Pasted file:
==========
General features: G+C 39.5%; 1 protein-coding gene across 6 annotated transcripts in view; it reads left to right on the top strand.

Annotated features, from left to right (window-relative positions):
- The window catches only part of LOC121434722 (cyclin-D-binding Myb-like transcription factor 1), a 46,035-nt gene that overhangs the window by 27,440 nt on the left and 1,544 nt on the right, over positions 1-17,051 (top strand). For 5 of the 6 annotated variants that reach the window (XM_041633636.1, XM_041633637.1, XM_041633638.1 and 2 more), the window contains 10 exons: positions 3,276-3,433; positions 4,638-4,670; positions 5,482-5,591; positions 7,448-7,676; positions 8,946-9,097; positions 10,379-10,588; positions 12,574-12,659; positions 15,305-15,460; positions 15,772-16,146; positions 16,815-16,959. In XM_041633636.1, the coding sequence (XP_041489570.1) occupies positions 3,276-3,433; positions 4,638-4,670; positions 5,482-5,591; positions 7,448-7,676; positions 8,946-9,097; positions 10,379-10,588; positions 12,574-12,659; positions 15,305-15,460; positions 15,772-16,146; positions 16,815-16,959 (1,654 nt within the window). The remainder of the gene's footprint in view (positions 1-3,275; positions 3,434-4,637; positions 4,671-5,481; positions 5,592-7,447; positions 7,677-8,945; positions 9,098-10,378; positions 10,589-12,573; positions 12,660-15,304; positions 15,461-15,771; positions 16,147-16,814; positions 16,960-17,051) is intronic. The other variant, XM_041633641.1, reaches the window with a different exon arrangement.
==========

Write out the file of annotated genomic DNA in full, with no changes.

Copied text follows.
General features: G+C 39.5%; 1 protein-coding gene across 6 annotated transcripts in view; it reads left to right on the top strand.

Annotated features, from left to right (window-relative positions):
- The window catches only part of LOC121434722 (cyclin-D-binding Myb-like transcription factor 1), a 46,035-nt gene that overhangs the window by 27,440 nt on the left and 1,544 nt on the right, over positions 1-17,051 (top strand). For 5 of the 6 annotated variants that reach the window (XM_041633636.1, XM_041633637.1, XM_041633638.1 and 2 more), the window contains 10 exons: positions 3,276-3,433; positions 4,638-4,670; positions 5,482-5,591; positions 7,448-7,676; positions 8,946-9,097; positions 10,379-10,588; positions 12,574-12,659; positions 15,305-15,460; positions 15,772-16,146; positions 16,815-16,959. In XM_041633636.1, the coding sequence (XP_041489570.1) occupies positions 3,276-3,433; positions 4,638-4,670; positions 5,482-5,591; positions 7,448-7,676; positions 8,946-9,097; positions 10,379-10,588; positions 12,574-12,659; positions 15,305-15,460; positions 15,772-16,146; positions 16,815-16,959 (1,654 nt within the window). The remainder of the gene's footprint in view (positions 1-3,275; positions 3,434-4,637; positions 4,671-5,481; positions 5,592-7,447; positions 7,677-8,945; positions 9,098-10,378; positions 10,589-12,573; positions 12,660-15,304; positions 15,461-15,771; positions 16,147-16,814; positions 16,960-17,051) is intronic. The other variant, XM_041633641.1, reaches the window with a different exon arrangement.